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Reblet
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I never really looked at the Cambridge course that much but my friend is off there next year and raves about it. haha. I'm off to durham in October. Really looking forward to it after a year in the big bad world...

I agree about History, it's too much with dates and facts. Not enough emotion and theories! Thank God I realised I should just go for straight English this time!
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Reblet
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(Original post by Hopping Mad Kangaroo)
Maths nearly guarantees you a job, unless you are a total *******. Unfortunately quite a lot of people taking the subject are, hence why they don't always have jobs.
Oy! Be nice, one of my friends is doing Maths and he's lovely!

Maths is a worthwhile degree if you can handle the boredom. Same goes for a few of the sciences actually. My friend doing Chembo at Ox is literally dying of boredom...
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flump
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(Original post by Hopping Mad Kangaroo)
A relative of mine who is a high level manager in a large company gave me the figure. Yes you do get the odd maverick however who enjoys their job more than their home life. But really you are being anecdotal here.
No more anecdotal than you, oh hang on I am talking about personal experience................

(Original post by Hopping Mad Kangaroo)
The vast majority of cases they are. Though there is nothing to assume that women are not going to take the same line, especially those without children.
Plenty of women reach higher management roles.

(Original post by Hopping Mad Kangaroo)
It depends on the nature of the role, some positions are less generic than others. Plus it still puts extra work on the bosses and other who deal with the temporary situation.
Opportunities to develop staff are very useful and this sort of planned leave is ideal. I find it actually creates very little work if you are creative in your thinking.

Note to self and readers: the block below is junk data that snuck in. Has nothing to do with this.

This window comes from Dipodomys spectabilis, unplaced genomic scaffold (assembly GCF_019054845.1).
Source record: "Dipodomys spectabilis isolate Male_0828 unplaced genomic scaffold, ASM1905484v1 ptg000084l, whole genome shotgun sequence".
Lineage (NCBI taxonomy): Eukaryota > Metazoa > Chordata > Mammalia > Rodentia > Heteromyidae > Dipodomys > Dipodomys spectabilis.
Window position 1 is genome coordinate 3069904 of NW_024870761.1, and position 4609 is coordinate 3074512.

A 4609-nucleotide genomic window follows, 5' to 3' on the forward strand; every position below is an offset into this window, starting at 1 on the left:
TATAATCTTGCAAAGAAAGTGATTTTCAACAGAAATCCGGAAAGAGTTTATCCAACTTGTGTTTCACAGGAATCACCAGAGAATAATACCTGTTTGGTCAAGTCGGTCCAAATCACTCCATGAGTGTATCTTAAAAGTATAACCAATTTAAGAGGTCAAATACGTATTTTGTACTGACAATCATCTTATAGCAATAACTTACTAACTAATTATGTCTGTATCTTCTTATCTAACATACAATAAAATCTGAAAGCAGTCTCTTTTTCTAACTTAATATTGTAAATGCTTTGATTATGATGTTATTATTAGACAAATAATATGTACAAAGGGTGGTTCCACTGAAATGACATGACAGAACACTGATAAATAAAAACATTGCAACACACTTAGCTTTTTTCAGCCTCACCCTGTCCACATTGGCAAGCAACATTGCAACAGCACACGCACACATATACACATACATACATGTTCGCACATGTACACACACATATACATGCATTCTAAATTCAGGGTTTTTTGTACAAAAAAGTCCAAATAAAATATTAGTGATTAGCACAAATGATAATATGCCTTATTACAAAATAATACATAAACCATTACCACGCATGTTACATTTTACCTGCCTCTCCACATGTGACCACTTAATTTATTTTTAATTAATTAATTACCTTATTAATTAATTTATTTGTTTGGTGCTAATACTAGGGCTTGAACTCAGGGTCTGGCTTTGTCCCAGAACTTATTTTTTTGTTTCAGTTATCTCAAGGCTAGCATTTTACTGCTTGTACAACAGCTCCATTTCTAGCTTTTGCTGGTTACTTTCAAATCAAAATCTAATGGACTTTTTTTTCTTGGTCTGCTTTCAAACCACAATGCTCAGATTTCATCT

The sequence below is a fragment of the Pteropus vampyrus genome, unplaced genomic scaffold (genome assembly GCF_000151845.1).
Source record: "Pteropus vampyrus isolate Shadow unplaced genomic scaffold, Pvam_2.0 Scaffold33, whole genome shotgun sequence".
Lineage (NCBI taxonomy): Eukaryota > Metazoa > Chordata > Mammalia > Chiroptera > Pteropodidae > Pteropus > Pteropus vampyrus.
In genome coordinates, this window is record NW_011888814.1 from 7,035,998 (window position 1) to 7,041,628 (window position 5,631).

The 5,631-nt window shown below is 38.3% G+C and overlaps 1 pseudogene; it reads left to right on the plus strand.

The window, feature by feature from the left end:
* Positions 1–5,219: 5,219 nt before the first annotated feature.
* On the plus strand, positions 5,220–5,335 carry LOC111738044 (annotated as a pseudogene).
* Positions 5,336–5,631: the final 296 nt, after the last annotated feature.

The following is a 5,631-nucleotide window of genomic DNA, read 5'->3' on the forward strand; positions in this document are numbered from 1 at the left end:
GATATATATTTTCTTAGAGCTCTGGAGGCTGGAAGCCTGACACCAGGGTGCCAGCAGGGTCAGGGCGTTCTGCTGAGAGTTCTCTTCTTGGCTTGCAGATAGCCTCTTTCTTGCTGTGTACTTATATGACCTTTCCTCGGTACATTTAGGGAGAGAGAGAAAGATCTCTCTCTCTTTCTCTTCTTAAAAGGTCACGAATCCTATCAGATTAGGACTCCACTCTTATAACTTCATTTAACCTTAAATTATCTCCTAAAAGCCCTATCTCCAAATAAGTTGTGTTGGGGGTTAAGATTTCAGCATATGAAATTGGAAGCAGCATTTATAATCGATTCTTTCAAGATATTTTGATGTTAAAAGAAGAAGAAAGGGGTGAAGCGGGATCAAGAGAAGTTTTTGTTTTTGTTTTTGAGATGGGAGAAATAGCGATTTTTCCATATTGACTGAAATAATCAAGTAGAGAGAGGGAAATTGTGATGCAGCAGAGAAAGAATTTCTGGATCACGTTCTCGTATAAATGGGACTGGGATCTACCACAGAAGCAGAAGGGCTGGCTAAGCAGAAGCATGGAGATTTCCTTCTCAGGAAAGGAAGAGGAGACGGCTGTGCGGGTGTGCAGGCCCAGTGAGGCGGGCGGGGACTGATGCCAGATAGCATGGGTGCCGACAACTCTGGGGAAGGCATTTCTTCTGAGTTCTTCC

(Original post by Hopping Mad Kangaroo)
Also, you work in a large company in a field where staff seem easily replaceable. Lots of people either work in small businesses where maternity leave often causes mayhem, or in fields where staff may need either training or supply does not meet demand.
Medium sized but I have worked in small family businesses and large public sector organisations - I have found the same principles apply.

(Original post by Hopping Mad Kangaroo)
As an example of bedlam, in my old school a member of staff took maternity leave while another ended up in a coma critically ill. It caused mayhem for the poor guy running the dept, and some of the students had problems with the course too.
Maybe they shouldn't employ people who might end up critically ill? In the real world you can't legislate for these things, in an all male group of employees sods law says this sort of thing will happen two people off at the same time is something you have plans for.

(Original post by Hopping Mad Kangaroo)
As someone who parachutes, just thought I would point out, that he is more likely to die/ get seriously injured in a car. Unless of course he is a moron, then the risks are increased. But then you shouldn't have hired him in the first place.
He's not a moron.

(Original post by Hopping Mad Kangaroo)
In which case, why are you on a student forum, if you don't mind me asking?
Of course I don't mind. Well as I said before I got pregnant at 17 and so I continued my education on a day release basis, got my degree and post graduate qualifications with no debts I suppose I just got into the habit of studying so job, kids and permanently studying something.